In 2018, China became the first country in the world to introduce AI news presenters. It showed a pair of suit-wearing men delivering a bulletin for China's state-run Xinhua news agency — one speaking Chinese and the other speaking English.
The other Asian country to follow suit was India, which launched an AI-powered anchor Sana at an India Today event attended by Prime Minister Narendra Modi in April this year.
The media group's vice-chairperson described the digital humanoid bot Sana as "bright, gorgeous, ageless, tireless".
Karnataka AI Anchor
It's only been a week since Odia's OTV launched the state’s first AI news presenter Lisa. The bot took the internet by storm after presenting news in both English and Odia.
The new entrant in the world of AI anchors is Soundarya, launched by the Kannada channel's Power TV. Billed as South India’s first AI news presenter, Soundarya rolled out her first news show on Tuesday.
Calling herself a “robot anchor”, Soundarya opened her debut news show by talking about AI’s impact on the TV news industry. “AI is leaving its footprint in every industry, and the TV news industry is no different. Robot anchors have already taken North Indian news channels by storm and a few of my counterparts have created a stir. Now, south India will get its first-ever robot news anchor through Power TV. I am Soundarya.”
Some are dressed in handloom saris, some in blazers, some don lipsticks while others go au natural. Perhaps it is the robotic voice, or maybe the slightly uncanny facial expressions – but a couple of minutes into the news reportage, you soon realise that the anchor in question is in fact a computer-generated avatar powered by AI.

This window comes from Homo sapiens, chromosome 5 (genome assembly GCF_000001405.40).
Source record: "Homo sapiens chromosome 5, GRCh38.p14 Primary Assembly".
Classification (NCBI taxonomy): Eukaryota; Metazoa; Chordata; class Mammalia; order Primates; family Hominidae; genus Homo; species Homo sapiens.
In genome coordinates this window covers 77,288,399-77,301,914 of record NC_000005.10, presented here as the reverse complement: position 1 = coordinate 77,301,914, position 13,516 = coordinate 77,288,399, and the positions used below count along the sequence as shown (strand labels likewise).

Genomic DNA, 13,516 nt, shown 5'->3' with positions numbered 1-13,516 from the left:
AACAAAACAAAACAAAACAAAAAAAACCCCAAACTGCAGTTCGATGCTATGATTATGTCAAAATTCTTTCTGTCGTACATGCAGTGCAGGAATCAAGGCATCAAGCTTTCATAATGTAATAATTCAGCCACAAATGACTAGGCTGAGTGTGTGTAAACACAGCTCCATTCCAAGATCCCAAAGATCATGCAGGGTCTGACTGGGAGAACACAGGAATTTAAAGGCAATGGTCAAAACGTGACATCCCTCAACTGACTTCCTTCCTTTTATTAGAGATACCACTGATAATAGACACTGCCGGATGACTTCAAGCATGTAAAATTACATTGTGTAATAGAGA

Though it has raised eyebrows and concerns (for most reasons), it has also sparked discussions about whether India has entered a new era of news broadcasting.
Can you trust an AI Anchor?
Watching the news in the evening is a ritual in many Indian households. For as long as I remember, I and my father would tune in at night to watch a veteran journalist reporting the daily bulletin. The journalist is retired now, and I am married, away from home but even today when I put on the news, I distinctively recollect the memories of watching the telly news with my father and interrupting him to ask questions - who is that minister? why are they reporting this?
Journalists are trusted sources of information, and their credibility is often built on years of experience, ethical standards, and investigative skills.
While AI news anchors can provide factual information, building trust with the audience requires more than just the dissemination of news. It involves building relationships, verifying sources, and holding powerful institutions accountable, which are crucial aspects of journalism that AI cannot fully replace.
AI systems excel at tasks that involve data analysis and pattern recognition. However, in-depth reporting, investigative journalism, and complex storytelling often require human judgment, intuition, and critical thinking. Human journalists bring their expertise, context, and ability to navigate complex social and political dynamics, which are not easily replicable by AI.
Journalism is not just about delivering news; it's about connecting with people on an emotional level and sharing stories that resonate with the audience.
While many media professionals feel a growing dependence on algorithms and automation, the rise of AI can perhaps be used as a tool to aid in the formulation and delegation of news. We need to look at it as a tool for help rather than a replacement.
Views expressed by the author are their own
Suggested Reading: Sana To Lisa: Meet 6 AI-Powered News Anchors Of The World